After reuniting with his mother in Ho Chi Minh City, a family tragedy causes Binh to flee from Viet Nam to America. Landing in New York, Binh begins a road trip to Texas, where his American father is said to live.
The daughter of a brilliant but mentally disturbed mathematician, recently deceased, tries to come to grips with her possible inheritance: his insanity. Complicating matters are one of her father's ex-students who wants to search through his papers and her estranged sister who shows up to help settle his affairs.
Hawaii, Oslo is the story of a handful of people who cross each other's path without necessarily knowing each other, during the hottest day of the year, in Oslo. We follow Frode and Milla. ... See full summary »
Trond Espen Seim,
Jan Gunnar Røise,
Evy Kasseth Røsten
One of the consequences of America's involvement in the Vietnam war, was the children of GI's by their Vietnamese wives and lovers. For years those women who were involved with Americans were social outcasts, treated as collaborators while their children, even when living with grandparents, endured taunts and abuse. This is the story of one such love child, Binh, being forced from his village at 17, going to Saigon to find his mother, then trying to escape to America with his much younger half brother, Tam, in 1990. The film lingers on the rigors of the voyage: the sampan, the Malaysian detention camps, the illegal refugee ship, and the underground economy with near slavery in New York City. It finally opens up when Binh leaves New York for Houston to find his father. Written by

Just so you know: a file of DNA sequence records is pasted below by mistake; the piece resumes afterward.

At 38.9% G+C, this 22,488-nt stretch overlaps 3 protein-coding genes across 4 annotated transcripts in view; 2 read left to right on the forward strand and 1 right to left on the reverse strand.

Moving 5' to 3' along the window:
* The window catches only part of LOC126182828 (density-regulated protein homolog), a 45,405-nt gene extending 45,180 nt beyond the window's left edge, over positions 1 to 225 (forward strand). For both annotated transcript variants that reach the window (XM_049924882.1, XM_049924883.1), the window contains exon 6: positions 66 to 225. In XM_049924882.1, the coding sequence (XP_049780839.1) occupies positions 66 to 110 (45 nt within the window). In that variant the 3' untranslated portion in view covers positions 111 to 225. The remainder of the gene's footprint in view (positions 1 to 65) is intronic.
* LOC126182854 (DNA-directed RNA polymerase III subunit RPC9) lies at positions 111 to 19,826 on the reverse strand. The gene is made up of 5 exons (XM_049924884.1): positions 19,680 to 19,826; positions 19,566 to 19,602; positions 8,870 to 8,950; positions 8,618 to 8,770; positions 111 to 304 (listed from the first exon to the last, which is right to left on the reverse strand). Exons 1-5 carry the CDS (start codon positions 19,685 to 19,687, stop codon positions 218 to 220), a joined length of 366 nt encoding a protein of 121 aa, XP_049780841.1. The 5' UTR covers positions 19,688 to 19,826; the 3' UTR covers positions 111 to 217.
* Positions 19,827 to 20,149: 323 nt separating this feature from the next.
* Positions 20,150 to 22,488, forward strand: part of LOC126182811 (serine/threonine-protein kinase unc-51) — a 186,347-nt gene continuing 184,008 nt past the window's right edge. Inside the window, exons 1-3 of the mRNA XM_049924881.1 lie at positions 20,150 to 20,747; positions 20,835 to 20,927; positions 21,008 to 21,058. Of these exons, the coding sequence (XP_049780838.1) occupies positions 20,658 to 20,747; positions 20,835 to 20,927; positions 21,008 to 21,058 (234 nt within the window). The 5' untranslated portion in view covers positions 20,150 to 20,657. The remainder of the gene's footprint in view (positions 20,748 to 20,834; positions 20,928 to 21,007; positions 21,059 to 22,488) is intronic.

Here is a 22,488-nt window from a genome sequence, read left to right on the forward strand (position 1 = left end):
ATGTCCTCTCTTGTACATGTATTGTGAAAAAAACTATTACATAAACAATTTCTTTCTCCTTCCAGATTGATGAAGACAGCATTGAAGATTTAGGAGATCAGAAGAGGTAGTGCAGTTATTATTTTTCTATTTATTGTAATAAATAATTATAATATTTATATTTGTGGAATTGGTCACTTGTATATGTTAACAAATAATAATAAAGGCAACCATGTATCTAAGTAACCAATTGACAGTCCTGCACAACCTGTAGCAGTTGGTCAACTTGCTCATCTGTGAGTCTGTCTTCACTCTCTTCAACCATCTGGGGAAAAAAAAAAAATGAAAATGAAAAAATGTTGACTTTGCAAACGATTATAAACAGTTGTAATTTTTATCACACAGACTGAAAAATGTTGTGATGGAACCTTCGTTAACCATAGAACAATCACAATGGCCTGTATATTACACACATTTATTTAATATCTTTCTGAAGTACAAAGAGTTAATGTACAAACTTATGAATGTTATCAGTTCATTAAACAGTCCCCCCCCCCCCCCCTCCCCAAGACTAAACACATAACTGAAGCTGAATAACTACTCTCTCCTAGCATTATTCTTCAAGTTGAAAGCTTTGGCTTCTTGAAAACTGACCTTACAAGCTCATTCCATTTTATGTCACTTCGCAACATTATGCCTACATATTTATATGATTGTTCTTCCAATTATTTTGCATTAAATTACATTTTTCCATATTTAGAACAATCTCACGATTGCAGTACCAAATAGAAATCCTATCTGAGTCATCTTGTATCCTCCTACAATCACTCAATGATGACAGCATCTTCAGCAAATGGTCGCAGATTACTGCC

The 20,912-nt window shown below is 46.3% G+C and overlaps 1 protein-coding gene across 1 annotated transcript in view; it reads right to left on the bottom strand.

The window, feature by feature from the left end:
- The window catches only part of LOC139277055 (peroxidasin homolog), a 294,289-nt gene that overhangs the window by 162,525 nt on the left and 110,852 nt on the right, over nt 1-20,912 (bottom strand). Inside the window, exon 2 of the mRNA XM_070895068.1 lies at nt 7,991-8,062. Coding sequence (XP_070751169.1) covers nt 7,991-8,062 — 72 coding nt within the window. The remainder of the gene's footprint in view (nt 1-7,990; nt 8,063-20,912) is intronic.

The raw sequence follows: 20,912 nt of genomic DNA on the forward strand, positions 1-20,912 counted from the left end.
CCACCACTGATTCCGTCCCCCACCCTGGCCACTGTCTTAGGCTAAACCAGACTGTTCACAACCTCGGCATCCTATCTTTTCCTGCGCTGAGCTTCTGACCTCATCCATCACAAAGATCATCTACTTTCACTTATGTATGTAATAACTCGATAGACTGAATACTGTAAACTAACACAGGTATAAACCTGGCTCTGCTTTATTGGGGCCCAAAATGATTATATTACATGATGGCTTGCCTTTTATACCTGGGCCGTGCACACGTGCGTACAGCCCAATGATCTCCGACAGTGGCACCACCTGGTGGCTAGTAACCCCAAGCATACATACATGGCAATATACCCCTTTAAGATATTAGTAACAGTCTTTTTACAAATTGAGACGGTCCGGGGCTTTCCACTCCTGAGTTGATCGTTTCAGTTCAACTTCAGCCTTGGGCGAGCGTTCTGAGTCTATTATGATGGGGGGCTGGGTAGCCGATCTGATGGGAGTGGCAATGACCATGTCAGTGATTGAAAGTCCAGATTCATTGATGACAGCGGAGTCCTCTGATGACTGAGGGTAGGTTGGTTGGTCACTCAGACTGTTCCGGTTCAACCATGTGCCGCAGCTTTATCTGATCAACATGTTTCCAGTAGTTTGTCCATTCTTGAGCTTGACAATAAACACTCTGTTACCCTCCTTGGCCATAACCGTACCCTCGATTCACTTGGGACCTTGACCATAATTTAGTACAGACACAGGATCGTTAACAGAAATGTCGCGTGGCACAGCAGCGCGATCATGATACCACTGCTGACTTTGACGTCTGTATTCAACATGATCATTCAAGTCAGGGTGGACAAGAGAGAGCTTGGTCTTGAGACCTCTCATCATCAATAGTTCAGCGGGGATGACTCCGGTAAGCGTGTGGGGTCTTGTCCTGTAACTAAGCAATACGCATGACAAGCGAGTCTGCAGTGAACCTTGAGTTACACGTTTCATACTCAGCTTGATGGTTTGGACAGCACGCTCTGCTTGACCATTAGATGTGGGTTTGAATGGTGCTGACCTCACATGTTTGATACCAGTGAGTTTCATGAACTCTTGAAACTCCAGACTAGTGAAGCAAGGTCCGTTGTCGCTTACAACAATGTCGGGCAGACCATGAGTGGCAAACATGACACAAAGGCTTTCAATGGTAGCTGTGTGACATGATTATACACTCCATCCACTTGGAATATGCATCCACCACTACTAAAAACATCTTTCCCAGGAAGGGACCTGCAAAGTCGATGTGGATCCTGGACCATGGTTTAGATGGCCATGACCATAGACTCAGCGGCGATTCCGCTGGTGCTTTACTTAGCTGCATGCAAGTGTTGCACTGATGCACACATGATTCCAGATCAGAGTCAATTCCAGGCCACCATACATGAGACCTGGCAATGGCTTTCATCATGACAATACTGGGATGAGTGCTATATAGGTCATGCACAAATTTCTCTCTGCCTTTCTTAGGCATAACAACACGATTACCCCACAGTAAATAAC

Although the movie is set in 1990, most cars in the background are newer. See more »
We had a boy. He was just a baby. He had the eyes of an old man, even at 2 months. Maybe they all do, we didn't know.
Why you no go back?
Go back? See the old sights? No, I left her to take care of the child alone. I didn't think she needed a blind man to look after.
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I understand the difficulty of the journey to America
My son, Tam, and I were reunited on July 24, 2003, after a separation of 36 years. His mother, Huong, tried to flee Vietnam in May, 1975, but due to circumstances beyond her control, she missed the boat which was to take her and Tam to freedom. The communists caught the boat on the Saigon River, and sank it, killing all aboard. Huong finally decided to stick it out and worked hard to raise the money to come to the US. After arriving with Tam in 1994, she died of a stroke later that year. By a stroke of fortune, Tam, in 2003 found someone (an American) who could access my name in the Navy records. Within a few days of locating my name, the navy received a request to forward a letter from Tam. Needless to say, as I never knew if Tam or his mother had survived the war, I was stunned when I opened the large manila envelope from the Navy Department. The rest is history, and we are together. Tam lives and works near Los Angeles, and I recently retired and moved to a close-by state.
The movie, "The Beautiful Country", which I first viewed last night (3/12/07) really struck home. I feel like "I'm one in a million".
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